Monday, May 07, 2007

Economics and the NFL Draft

Kevin Hasset argues that economists will do a better than sports-writers in assessing the success of teams in the NFL draft:
May 7 (Bloomberg) -- U.S. sportswriters analyzed the National Football League draft during the past week and quickly reached a consensus: The Cleveland Browns were the champs.

The Browns wowed the football establishment by choosing both highly regarded offensive lineman Joe Thomas from the University of Wisconsin and quarterback Brady Quinn from the University of Notre Dame on the first round. Yet while both players may well turn out to be outstanding, the opinionated rankings aren't worth the paper they are printed on.

Why rely on opinion when there is scientific evidence? The best available model of the football draft tells a very different story: It suggests that the Browns' draft was only the 17th best out of 32 teams. The big winner: The Oakland Raiders.

To come to this conclusion, I relied again upon a model developed by economists Richard Thaler of the University of Chicago and Cade Massey of Yale University. A year ago, I used their study to evaluate the NFL draft, and the results were amazingly on target.

On average, the teams that the model indicated had succeeded most in last year's draft won 2.25 more games in the 2006-2007 season than they had in the previous year. And the draft's losers on average lost 3.5 more games than they had the year before.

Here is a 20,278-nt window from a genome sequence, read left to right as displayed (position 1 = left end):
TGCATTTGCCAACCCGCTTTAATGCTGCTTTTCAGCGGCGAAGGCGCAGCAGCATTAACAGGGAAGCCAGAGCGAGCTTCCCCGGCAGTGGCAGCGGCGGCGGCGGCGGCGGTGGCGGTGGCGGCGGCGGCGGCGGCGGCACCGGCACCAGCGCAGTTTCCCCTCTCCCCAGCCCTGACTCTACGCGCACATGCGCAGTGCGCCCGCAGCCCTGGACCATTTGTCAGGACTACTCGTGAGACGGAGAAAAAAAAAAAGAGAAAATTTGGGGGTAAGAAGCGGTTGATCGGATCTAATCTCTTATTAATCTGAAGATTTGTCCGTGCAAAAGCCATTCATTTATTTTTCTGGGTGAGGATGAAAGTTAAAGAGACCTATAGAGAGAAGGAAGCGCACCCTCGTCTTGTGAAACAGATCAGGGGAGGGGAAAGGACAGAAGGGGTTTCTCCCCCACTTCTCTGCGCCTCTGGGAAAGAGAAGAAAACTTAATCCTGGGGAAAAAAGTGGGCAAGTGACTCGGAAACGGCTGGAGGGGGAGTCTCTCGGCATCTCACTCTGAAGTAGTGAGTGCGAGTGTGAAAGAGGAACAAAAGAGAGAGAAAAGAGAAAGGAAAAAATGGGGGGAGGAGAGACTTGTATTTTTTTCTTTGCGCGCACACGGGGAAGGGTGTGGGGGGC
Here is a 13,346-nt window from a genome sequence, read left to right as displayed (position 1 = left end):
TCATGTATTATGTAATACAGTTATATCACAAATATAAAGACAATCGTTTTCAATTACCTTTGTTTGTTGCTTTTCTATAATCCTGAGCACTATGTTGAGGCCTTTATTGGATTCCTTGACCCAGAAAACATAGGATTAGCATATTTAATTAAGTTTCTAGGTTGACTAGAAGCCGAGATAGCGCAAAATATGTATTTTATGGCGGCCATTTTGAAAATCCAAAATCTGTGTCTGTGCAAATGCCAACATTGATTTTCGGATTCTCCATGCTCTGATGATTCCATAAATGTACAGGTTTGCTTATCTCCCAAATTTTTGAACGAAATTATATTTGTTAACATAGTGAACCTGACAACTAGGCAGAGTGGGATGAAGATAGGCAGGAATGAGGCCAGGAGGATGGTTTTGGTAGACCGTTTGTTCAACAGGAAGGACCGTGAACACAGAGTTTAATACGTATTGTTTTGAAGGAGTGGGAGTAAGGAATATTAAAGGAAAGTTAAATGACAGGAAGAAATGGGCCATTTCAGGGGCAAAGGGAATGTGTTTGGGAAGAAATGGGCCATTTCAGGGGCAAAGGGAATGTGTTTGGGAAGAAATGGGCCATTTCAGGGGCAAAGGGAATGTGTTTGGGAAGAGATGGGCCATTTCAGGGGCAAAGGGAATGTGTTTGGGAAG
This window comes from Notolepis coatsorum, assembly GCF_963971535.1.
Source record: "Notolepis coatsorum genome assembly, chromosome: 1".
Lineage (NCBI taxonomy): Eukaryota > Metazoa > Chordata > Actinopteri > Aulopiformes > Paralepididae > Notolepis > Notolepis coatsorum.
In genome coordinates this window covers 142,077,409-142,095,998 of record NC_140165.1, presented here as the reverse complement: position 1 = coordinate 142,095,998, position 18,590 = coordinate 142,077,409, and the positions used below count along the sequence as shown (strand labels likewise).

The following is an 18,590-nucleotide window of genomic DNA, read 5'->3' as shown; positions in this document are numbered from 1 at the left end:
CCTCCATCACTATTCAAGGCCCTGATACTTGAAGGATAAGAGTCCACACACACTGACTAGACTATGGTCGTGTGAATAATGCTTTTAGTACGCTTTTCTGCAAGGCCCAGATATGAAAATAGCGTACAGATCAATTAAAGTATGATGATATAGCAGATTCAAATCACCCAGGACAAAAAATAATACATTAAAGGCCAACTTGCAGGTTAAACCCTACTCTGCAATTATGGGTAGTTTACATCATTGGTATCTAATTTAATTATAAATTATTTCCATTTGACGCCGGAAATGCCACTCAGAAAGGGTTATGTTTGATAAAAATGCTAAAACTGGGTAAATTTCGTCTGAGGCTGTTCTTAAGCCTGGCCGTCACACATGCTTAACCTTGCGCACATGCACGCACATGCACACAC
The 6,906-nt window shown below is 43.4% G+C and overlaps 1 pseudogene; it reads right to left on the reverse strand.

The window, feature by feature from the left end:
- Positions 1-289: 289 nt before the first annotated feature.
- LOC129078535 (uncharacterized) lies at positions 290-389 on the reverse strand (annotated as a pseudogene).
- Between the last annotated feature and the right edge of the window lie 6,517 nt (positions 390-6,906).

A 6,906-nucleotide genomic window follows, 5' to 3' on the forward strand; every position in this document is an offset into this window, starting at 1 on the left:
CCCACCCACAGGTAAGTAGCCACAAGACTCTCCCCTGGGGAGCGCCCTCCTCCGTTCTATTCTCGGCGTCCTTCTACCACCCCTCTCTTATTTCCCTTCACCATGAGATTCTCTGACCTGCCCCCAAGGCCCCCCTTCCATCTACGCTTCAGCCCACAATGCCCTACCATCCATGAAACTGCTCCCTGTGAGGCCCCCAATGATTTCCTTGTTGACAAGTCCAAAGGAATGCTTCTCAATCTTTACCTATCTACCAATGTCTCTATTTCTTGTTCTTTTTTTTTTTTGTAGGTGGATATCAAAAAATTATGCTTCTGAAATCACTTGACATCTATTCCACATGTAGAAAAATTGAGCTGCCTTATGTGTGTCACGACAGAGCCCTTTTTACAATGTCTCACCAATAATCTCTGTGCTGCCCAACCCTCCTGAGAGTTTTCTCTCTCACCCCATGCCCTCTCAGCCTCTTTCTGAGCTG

So if you really want to know which club is going to improve the most next year and which ones will fall back, you should tune out the sports geeks and tune in to the economics of football.
This logic will seem very familiar to those of you who have read Moneyball, by Michael Lewis. A lot of this type of analysis does seem to suggest that there are, to use a phrase from a saying in economics, $100 bills lying on the sidewalk. In other words, people do really have blindspots in some situations, and make less than fully-rational decisions, opening up chances for others to come in profit at their expense.

I've long thought that the implications of this reasoning for the financial markets are interesting. If people also have blindspots when they deal on the financial markets, that would imply that markets are indeed not completely efficient in all cases. That in turn suggests the possibility that there may be publicly available information that could allow one to profit in a systematic way on the financial markets, like the Oakland A's did in Moneyball.

But of course, the question of whether or not the financial markets are efficient is an age-old one, which I'm certainly not going to be able to answer. But it's tantalizing to think about...

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